Tag Archives: DAB

Internet Radio Listening Growing Quickly In UK

RAJAR, the official audience measurement service for radio in the UK, has recently released listening data from the 4th quarter of last year. Listening to Internet radio grew by 55% in the year between Q4 2009 and Q4 2010, crossing over the 3% of all radio listening share threshold for the first time.

Listening to radio via other digital platforms is substantial as well – listening to digital audio broadcasting (DAB) in the UK has a 25 % share of all listening. There has been a much more substantial effort in the UK to transition radio broadcasting and distribution to DAB – Digital One and BBC are the two main operators and over one-third of the population now lives in a household with a DAB receiver.

At the same time, listening to all radio continues to grow in the UK. 46.7 million persons 15+ listen to radio weekly, which translates to 90.5% of that population. That’s up by almost 750,000 listening or 1.7% from a year ago.

There’s a lot that is different about radio listening in the UK, so it’s difficult to make comparisons to US listening. 55% of all listening is to BBC Radio, which is government funded. 42.5% of listening is to Commercial Radio. Audience measurement is funded jointly by the BBC and the Commercial sector and the data is available online for everyone to see (here).

It’s interesting to note that digital listening is driving overall listening UP overall. One could infer that listeners are more satisfied with additional platform offerings and are spending more time with the medium..

 

Digital Radio Fuels Growth

credit: Flickr alexkerhead

HD Radio units sold, currently at 3 million, will reach 4 million units by the end of this year, according to ABI Research. That number pales in comparison to the 13.5 million DAB radio receivers sold in Great Britain and Europe, but it’s a healthy increase of more than 25% this year. Digital radio technologies, including satellite radio and Internet radio, are expected to reverse trends of decreasing listenership to radio.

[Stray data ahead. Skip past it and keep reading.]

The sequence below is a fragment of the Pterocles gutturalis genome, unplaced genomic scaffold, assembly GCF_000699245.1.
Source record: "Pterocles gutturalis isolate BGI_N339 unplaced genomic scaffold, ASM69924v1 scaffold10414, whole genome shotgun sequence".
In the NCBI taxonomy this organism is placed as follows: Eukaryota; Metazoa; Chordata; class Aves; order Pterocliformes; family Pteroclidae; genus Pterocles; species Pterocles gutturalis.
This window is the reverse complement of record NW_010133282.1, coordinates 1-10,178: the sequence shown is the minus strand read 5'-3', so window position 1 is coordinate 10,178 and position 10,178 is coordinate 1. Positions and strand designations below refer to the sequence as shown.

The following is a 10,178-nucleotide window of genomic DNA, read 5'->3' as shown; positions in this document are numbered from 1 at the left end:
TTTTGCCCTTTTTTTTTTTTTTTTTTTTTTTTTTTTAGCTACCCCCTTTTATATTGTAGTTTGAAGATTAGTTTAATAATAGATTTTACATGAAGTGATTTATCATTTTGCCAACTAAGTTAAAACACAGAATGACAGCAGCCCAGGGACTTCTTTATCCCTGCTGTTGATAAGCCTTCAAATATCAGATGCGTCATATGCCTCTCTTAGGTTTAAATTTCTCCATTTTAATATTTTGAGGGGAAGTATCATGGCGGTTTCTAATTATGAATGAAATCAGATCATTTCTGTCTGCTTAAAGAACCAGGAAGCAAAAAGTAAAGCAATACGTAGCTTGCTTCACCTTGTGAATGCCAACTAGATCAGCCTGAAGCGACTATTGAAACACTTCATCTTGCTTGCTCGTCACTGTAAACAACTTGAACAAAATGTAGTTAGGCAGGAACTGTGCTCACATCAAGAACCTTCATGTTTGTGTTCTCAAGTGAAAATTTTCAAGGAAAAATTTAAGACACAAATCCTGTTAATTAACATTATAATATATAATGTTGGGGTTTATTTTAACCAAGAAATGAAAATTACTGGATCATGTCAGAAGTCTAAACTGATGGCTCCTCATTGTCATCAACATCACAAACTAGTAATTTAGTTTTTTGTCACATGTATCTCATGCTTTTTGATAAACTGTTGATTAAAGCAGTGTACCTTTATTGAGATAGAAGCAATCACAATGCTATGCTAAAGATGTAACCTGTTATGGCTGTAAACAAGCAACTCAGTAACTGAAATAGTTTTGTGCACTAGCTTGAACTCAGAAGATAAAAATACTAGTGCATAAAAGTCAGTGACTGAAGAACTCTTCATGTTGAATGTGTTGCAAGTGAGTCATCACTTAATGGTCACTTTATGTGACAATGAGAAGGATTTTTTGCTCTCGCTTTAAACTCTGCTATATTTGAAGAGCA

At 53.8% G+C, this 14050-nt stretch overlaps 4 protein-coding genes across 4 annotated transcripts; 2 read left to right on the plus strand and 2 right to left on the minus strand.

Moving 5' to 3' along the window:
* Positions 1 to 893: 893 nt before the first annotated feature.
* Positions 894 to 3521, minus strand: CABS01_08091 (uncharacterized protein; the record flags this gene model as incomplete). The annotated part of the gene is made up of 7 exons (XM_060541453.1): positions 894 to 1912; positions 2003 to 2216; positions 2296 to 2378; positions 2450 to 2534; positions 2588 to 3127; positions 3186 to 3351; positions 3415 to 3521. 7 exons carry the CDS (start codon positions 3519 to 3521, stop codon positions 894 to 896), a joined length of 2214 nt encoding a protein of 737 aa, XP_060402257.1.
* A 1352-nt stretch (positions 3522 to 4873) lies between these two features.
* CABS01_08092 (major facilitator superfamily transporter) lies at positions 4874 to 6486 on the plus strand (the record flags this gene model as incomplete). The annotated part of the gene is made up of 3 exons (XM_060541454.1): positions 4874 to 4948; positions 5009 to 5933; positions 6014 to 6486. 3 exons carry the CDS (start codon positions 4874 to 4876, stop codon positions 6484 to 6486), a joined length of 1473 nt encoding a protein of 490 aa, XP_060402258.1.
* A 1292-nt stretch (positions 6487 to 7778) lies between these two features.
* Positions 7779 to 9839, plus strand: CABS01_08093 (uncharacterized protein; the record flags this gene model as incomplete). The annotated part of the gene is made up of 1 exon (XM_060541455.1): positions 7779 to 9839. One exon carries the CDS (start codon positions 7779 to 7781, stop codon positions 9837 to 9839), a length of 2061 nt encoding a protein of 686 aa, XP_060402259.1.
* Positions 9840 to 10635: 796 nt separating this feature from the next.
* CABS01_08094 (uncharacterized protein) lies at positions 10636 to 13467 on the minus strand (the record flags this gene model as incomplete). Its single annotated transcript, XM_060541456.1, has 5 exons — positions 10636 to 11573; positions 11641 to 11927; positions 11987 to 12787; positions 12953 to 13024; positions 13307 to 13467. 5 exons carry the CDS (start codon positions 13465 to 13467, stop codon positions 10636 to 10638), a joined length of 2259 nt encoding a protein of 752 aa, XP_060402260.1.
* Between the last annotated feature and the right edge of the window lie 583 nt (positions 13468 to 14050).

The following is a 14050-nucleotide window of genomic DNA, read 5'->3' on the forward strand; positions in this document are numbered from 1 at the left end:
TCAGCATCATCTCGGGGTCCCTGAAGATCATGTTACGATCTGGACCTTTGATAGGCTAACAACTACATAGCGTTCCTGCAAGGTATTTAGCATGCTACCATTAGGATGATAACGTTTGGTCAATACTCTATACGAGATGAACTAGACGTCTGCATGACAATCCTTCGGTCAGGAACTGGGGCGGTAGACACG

You got that right.

TWICE, a consumer electronics magazine recently produced a special print issue focusing on the changing nature of radio listening as well, citing satellite radio, digital radio and Internet radio as the fuel for future radio listening growth. Summarized in Radio World – an online industry publication, the article notes that the meaning of the word radio has changed to encompass all these various listening platforms.

“Like it or not, our industry consists of more (than) AM and FM over-the-air signals. If we don’t change our own thinking about that along with the market, we unnecessarily limit ourselves; we exclude radio’s businesses and our own careers from potentially exciting growth.”

The broadcast radio industry is at a crossroads. The choice…view themselves as audio content businesses and proceed to foster, develop and expand as many new listening technologies as they can, or remain focused on AM/FM over the air signals, sacrificing other channels.

The demands that FM receiver chips be mandatory in cellphones as part of a deal broadcasters are striking with record labels is a wrong turn for broadcasters. Heavyweight industry associations are lining up against it – Consumer Electronics Association president Gary Shapiro is incandescent with rage. “Rather than adapt to the digital marketplace, NAB and RIAA act like buggy-whip industries that refuse to innovate and seek to impose penalties on those that do.”

Radio Listening in UK Reaches All Time High

In the UK radio listening is booming. Radio listening in the UK has reached an all time high of 46.5 million adults, or 90.6% of the UK population (15+), according to new data released by RAJAR (Radio Joint Audience Research).

Included in the rise is broadcast listening as well as listening to all digital platforms including digital radio (DAB), Internet radio and radio over digital television. The share of radio listening via a digital platform has increased by 19% year on year to 24%. 12.6% of adults aged 15+ listened to radio via their mobile phone. In the UK they count all of it as listening to radio, and they measure it and announce audience gains as an industry.

That’s pretty different from the approach the radio industry has taken of late here in the US, where radio is broadcast radio and satellite and Internet radio are shunned as separate media. Instead, here in the US we have professionals in the industry writing articles about why Internet radio and Pandora in particular are destined to lose audience and fail. It’s time for the industry to wake up to the fact that CBSRADIO and Pandora are both radio companies. Seen through that lens, who can disagree that radio’s audience is growing?
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